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Warcop, Cumbria

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Warcop, Cumbria

Warcop is a village and civil parish in the Eden district of Cumbria, England. It is near the A66 road and is 5 miles north of Kirkby Stephen. It had its own railway station, Warcop railway station from 1862 to 1962. The station has now reopened as part of the Eden Valley Railway, which is reopening the line to Appleby-in-Westmorland. Warcop also houses a large military training facility which train soldiers and is a popular choice for Cumbria army cadets for their weekends.
DistrictEden
Post townAPPLEBY IN WESTMORLAND
Administrative CountyCumbria
Traditional CountyWestmorland
OS GridNY7415
OS Settlement ClassificationOther settlement (village, hamlet etc)
RegionNorth West
CountryEngland
Police AuthorityCumbria
Fire and Rescue AuthorityCumbria
Fire and Rescue AuthorityCumbria
Ambulance AuthorityNorth West
Dialling code01768
Population491 (2001)
 

Warcop, Cumbria in John Bartholomew's "Gazetteer of the British Isles" (1887)

Warcop, par. and vil. with ry. sta., Westmorland, in NE. of co.- par., 11,489 ac., pop. 720; vil., on river Eden, 5 miles SE. of Appleby; P.O., T.O.

Warcop, Cumbria in "A Topographical Dictionary of England" edited by Samuel Lewis (1848)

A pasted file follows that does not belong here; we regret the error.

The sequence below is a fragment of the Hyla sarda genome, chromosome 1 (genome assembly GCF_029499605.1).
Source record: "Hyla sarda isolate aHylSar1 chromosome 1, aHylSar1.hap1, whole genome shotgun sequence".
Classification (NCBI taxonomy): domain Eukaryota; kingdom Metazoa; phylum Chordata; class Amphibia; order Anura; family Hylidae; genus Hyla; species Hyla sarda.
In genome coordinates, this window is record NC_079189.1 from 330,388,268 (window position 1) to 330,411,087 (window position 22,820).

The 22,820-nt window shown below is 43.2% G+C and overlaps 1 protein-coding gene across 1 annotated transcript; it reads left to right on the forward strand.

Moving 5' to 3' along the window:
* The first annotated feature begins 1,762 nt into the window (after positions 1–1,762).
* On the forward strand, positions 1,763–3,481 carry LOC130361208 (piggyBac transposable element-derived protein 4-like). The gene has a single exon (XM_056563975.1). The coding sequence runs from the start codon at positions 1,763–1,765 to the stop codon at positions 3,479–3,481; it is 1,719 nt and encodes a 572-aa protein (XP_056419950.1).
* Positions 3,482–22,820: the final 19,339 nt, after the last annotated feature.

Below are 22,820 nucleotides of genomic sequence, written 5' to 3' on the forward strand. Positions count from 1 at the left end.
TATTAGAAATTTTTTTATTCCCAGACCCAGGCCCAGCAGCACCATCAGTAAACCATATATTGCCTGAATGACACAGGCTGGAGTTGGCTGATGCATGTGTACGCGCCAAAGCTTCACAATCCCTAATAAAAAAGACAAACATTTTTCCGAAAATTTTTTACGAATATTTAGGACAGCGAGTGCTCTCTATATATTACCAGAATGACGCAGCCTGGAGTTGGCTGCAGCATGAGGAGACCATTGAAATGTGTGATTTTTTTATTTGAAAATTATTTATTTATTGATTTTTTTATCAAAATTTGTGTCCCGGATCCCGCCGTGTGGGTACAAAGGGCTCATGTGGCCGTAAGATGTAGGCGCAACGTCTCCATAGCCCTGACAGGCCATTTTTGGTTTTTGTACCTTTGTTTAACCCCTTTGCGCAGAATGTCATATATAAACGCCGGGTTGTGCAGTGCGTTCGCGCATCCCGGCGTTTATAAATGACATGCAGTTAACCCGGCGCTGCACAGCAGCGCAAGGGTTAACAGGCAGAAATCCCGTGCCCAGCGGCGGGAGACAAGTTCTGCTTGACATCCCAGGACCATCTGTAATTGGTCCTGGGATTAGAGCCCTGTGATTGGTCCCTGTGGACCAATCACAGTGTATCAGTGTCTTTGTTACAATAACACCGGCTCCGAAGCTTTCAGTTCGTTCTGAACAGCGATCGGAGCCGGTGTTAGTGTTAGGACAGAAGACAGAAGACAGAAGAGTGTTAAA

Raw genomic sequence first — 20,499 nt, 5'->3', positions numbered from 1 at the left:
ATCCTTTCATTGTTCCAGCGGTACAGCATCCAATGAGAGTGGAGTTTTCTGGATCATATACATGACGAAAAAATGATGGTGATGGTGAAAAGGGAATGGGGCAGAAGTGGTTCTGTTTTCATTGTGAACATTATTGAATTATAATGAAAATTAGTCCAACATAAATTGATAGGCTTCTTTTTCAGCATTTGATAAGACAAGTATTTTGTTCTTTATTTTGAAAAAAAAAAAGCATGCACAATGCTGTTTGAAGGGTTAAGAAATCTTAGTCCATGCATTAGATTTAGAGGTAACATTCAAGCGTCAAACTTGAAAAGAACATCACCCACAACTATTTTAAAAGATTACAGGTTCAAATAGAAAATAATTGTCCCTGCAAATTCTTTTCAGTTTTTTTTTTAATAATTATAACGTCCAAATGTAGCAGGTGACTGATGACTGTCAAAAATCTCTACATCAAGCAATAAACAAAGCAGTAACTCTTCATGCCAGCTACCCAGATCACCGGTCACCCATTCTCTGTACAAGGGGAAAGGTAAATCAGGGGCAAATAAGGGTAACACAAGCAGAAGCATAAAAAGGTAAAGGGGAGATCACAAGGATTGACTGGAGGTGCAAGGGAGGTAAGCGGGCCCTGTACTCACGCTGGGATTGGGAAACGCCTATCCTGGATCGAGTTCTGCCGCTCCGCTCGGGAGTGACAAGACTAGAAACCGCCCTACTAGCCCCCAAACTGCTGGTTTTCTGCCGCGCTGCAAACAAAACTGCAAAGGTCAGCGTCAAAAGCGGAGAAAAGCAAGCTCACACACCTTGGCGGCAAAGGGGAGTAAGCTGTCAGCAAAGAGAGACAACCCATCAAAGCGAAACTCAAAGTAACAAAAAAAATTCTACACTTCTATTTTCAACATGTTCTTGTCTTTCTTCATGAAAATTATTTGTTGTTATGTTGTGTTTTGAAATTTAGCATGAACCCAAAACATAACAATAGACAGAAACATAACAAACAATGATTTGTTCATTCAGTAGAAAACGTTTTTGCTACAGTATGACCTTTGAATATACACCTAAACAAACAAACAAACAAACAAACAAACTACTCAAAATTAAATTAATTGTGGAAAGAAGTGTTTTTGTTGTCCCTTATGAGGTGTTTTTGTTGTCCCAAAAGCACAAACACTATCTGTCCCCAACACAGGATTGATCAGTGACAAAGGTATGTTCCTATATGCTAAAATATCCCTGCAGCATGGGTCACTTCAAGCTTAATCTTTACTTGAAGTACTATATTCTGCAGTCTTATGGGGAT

WARCOP (St. Columba), a parish, in East ward and union, county of Westmorland, 3 miles (W. by N.) from Brough, on the road to Appleby; containing 705 inhabitants. This parish is bounded on the north by part of the lofty ridge of mountains that extends from Stainmore to the borders of Scotland. It is intersected by the river Eden, and comprises about 11,000 acres, of which a large portion is high waste land: the soil in some parts is light and sandy, and in others mixed with red or blue clay; red freestone is quarried for all kinds of buildings, and lead-mines are in operation. In the village is an ancient cross, which was recently brought from the common, at the expense of the lord of the manor. A large fair takes place on the last day in Sept. and first day in Oct. called Brough-Hill Fair; it is chiefly for the sale of cattle, horses, and sheep, but there is also an extensive traffic carried on in cloth by the Yorkshire clothiers, and articles of hardware, &c, form part of the numerous commodities exposed for sale. The living is a discharged vicarage, valued in the king's books at £9. 5. 1½.; net income, £194; patron and impropriator, the Rev. W. M. S. Preston. The tithes of the township were commuted for land in 1815; there is a parsonage-house, and the glebe contains about 160 acres. The church is a plain structure, with some handsome windows. The Wesleyans have a place of worship. Castle-hill, here, is supposed to be the site of an ancient castle, and Kirksteads that of a chapel. A singular festival, called the Rush-bearing, is celebrated on St. Peter's day. Christopher Bainbridge, Archbishop of York in the reign of Henry VIII., was born at the hamlet of Burton, in the parish.

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